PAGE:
9. Madame Depardieu and the Beautiful Strangers - Antonia Quirke: This book is mad. Part memoir, part film review, part extended gush about various male actors, it is a study of a woman (Antonia Quirke) who has spent her life watching film and being absorbed by them. What struck me was how much I indentified it, having spent quite a bit of my childhood watching old films and wishing I was as witty as Katharine Hepburn, and had Cary Grant promising me love forever. It's a great way to write about ones' life - film being such a big part of it nowadays. It's the perfect book to cheer those winter days and give inspiration for the odd holiday romance ....

10. Flush - Virgina Woolf: There ought to be more books about the pets of famous people, although Virginia Woolf is probably the only writer who can do the style justice. I bought this in the Persephone edition, so it has the wonderful grey binding, and gorgeous purple end papers, which add such a lot to the experience of reading. The book itself is fascinating in the way it tells the familiar story through the eyes of a dog so devoted to his mistress, and so distrustful of the man who would be his master.

So - that's my year in terms of books, and it's been hard to make one or two decisions. I've got some interesting reads planned for this year, although whether I get to them remains to be seen! Happy new year everyone, may 2010 be the year of the book for you all!


harriet said...

Interesting list. I too loved The Secret Scripture but thought A Long Long Way was even better -- maybe you should give it another go. I've picked up The Rose of Sebastopol many times in bookshops and put it down again -- next time I see it I will actually try reading it!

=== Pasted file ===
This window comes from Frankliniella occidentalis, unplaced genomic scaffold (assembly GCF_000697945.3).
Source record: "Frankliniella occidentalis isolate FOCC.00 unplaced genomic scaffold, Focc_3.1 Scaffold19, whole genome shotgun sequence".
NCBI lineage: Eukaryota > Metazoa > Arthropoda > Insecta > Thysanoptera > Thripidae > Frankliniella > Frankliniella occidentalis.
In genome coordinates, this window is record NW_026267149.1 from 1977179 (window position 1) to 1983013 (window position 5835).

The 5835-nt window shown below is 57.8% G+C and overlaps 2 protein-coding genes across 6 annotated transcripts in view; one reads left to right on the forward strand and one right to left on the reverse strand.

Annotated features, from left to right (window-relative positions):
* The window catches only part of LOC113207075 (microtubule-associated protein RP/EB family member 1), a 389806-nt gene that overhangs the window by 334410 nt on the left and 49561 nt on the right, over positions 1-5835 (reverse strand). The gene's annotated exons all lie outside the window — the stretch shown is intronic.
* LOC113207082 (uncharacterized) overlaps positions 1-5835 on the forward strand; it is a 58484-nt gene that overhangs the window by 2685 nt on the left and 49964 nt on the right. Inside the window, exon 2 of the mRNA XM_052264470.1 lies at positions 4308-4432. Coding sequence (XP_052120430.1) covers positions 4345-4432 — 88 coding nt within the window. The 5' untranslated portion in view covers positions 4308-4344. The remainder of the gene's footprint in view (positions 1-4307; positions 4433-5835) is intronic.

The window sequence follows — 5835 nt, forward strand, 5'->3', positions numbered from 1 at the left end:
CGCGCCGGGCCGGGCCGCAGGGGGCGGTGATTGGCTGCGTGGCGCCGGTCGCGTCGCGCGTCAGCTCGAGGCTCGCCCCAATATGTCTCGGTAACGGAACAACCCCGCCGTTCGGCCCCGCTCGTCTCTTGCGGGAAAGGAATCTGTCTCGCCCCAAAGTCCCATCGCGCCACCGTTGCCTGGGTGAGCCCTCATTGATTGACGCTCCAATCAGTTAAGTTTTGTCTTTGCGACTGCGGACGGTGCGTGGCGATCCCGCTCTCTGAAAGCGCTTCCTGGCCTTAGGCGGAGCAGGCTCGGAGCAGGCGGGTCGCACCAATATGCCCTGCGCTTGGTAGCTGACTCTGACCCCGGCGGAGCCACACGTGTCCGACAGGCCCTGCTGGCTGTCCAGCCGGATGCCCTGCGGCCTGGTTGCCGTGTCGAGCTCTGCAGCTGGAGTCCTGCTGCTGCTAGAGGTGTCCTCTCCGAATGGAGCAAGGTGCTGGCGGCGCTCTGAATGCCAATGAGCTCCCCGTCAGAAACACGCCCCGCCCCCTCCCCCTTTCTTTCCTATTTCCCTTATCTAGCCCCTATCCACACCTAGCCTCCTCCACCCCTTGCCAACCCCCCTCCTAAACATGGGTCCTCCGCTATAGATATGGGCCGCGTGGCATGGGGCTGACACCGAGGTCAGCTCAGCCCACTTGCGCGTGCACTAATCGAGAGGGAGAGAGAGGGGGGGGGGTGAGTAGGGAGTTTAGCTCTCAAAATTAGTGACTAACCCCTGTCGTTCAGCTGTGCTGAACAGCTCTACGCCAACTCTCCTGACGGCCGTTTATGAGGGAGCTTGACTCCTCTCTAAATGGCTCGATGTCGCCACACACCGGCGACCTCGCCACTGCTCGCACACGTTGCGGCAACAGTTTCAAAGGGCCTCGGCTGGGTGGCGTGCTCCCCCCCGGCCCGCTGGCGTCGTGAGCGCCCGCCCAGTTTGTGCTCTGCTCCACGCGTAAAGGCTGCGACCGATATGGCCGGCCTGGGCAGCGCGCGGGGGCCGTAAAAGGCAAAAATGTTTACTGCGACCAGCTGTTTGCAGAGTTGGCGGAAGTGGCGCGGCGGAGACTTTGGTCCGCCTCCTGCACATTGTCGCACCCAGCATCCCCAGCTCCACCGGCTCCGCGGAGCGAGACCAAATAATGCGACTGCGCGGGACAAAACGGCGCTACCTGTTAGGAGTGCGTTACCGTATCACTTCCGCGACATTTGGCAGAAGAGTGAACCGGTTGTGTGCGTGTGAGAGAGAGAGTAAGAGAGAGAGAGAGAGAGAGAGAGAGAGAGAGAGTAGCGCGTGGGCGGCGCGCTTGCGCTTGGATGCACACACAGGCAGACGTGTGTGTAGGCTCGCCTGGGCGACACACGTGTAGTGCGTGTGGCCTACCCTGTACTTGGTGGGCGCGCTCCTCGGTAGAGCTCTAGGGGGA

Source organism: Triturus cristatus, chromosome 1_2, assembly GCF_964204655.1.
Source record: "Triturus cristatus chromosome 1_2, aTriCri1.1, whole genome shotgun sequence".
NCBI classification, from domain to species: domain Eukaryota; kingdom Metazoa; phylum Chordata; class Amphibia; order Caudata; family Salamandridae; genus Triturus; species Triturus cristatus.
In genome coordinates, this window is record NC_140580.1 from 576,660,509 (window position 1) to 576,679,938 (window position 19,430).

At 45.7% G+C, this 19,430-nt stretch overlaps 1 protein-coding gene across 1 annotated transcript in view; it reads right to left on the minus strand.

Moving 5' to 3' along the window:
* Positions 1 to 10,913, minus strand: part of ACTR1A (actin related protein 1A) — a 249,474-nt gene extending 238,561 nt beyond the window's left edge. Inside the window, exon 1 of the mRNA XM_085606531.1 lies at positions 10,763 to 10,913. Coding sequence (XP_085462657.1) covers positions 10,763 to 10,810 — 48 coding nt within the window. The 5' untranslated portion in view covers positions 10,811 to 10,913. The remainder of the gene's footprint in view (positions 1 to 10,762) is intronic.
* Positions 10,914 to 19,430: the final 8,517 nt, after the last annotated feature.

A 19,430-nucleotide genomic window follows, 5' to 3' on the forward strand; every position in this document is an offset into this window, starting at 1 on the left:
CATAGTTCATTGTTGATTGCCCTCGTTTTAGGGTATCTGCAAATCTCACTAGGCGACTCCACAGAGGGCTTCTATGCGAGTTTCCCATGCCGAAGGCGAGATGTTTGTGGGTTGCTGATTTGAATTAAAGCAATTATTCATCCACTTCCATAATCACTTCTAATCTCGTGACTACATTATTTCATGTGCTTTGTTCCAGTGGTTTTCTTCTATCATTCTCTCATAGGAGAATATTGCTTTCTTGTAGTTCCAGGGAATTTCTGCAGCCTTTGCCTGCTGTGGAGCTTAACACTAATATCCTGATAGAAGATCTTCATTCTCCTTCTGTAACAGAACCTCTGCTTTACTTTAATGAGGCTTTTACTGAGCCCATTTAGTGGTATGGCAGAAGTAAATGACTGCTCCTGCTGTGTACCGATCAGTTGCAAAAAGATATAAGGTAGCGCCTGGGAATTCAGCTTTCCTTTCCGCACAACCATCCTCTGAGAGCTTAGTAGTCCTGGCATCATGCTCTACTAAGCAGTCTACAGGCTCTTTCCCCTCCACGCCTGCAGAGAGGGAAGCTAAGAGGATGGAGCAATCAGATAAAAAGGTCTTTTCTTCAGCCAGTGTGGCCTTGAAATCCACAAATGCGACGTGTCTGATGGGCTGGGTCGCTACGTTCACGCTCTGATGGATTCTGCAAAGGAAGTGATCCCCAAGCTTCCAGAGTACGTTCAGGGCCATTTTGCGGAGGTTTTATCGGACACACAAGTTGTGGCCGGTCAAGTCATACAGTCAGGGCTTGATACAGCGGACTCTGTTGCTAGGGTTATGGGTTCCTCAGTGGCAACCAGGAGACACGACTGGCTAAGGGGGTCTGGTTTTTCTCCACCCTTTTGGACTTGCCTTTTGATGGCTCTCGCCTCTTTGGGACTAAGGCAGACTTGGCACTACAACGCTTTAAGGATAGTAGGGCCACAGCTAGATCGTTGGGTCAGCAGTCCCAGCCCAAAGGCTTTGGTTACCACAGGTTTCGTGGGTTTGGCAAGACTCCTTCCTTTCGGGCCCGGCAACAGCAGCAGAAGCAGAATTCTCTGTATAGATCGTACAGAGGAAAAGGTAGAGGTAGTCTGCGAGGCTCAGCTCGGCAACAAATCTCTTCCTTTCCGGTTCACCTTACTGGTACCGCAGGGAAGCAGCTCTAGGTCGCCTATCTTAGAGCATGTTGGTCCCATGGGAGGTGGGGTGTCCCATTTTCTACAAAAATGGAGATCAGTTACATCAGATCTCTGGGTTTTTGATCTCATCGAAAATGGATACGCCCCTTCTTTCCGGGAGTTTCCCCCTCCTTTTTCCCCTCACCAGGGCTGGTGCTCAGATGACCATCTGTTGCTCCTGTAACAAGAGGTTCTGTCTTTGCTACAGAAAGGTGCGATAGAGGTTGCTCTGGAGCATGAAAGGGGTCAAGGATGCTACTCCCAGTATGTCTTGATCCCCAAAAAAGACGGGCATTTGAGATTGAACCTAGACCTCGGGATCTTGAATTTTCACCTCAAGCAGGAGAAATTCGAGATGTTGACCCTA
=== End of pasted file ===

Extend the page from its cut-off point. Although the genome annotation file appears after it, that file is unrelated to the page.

Peta said...

I bought Howard's End is on the Landing after seeing it in Simon from stuck in a book's top reads from 2009 and look forward to forming my opinion as I've only seen good things written about it!

StuckInABook said...

Interesting list, including some of my favourites and least favourites from the past year! HEiotL obviously one of my faves, but I was so underwhelmed by the Ishiguro...

StuckInABook said...

p.s. I have your Christmas presents ready for when you want to meet up...

galant said...

Rose of Sebastopol is excellent (do try Katharine's other books, all quality fiction); and glad you've mentioned Letters from Constance, which is one of my all-time favourite reads. I have ordered Howard's End is on the Landing as so many people have recommended this. My favourite reads of 2009 were the late Michael Cox's The Meaning of Night and The Glass of Time.
Margaret P

Hannah Stoneham said...

What an interesting and inspiring list. I especially agree with the inclusion of Flush - what i found so wonderful about this book was how amazingly funny it is - I could hardly stop laughing - it shows Woolf at her hilarious best I think. I am enjoying reading your posts! I was at St Hilda's myself a few years ago so you are making me nostalgic. Hannah

Maroussia said...

It will be great to watch Peter Pan, i have bought tickets from looking forward to it.